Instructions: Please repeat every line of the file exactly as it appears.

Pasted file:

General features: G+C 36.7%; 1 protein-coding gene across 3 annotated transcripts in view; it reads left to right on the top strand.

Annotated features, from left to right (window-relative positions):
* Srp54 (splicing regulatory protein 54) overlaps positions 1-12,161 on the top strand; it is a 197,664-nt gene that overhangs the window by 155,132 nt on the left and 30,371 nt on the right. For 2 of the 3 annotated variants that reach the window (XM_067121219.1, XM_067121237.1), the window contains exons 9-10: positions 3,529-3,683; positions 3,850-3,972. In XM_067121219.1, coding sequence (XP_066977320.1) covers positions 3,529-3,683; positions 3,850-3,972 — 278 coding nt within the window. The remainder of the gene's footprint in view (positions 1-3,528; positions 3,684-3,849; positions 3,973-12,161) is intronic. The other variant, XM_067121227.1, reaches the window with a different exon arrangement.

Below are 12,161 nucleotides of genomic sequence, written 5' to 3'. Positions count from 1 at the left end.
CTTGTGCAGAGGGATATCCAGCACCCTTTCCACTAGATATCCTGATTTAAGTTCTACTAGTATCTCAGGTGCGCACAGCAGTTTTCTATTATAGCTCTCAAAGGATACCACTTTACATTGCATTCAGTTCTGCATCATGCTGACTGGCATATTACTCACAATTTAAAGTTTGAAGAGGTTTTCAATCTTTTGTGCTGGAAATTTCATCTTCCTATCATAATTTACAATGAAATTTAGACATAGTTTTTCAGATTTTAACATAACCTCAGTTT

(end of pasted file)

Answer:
General features: G+C 36.7%; 1 protein-coding gene across 3 annotated transcripts in view; it reads left to right on the top strand.

Annotated features, from left to right (window-relative positions):
* Srp54 (splicing regulatory protein 54) overlaps positions 1-12,161 on the top strand; it is a 197,664-nt gene that overhangs the window by 155,132 nt on the left and 30,371 nt on the right. For 2 of the 3 annotated variants that reach the window (XM_067121219.1, XM_067121237.1), the window contains exons 9-10: positions 3,529-3,683; positions 3,850-3,972. In XM_067121219.1, coding sequence (XP_066977320.1) covers positions 3,529-3,683; positions 3,850-3,972 — 278 coding nt within the window. The remainder of the gene's footprint in view (positions 1-3,528; positions 3,684-3,849; positions 3,973-12,161) is intronic. The other variant, XM_067121227.1, reaches the window with a different exon arrangement.

Below are 12,161 nucleotides of genomic sequence, written 5' to 3'. Positions count from 1 at the left end.
CTTGTGCAGAGGGATATCCAGCACCCTTTCCACTAGATATCCTGATTTAAGTTCTACTAGTATCTCAGGTGCGCACAGCAGTTTTCTATTATAGCTCTCAAAGGATACCACTTTACATTGCATTCAGTTCTGCATCATGCTGACTGGCATATTACTCACAATTTAAAGTTTGAAGAGGTTTTCAATCTTTTGTGCTGGAAATTTCATCTTCCTATCATAATTTACAATGAAATTTAGACATAGTTTTTCAGATTTTAACATAACCTCAGTTT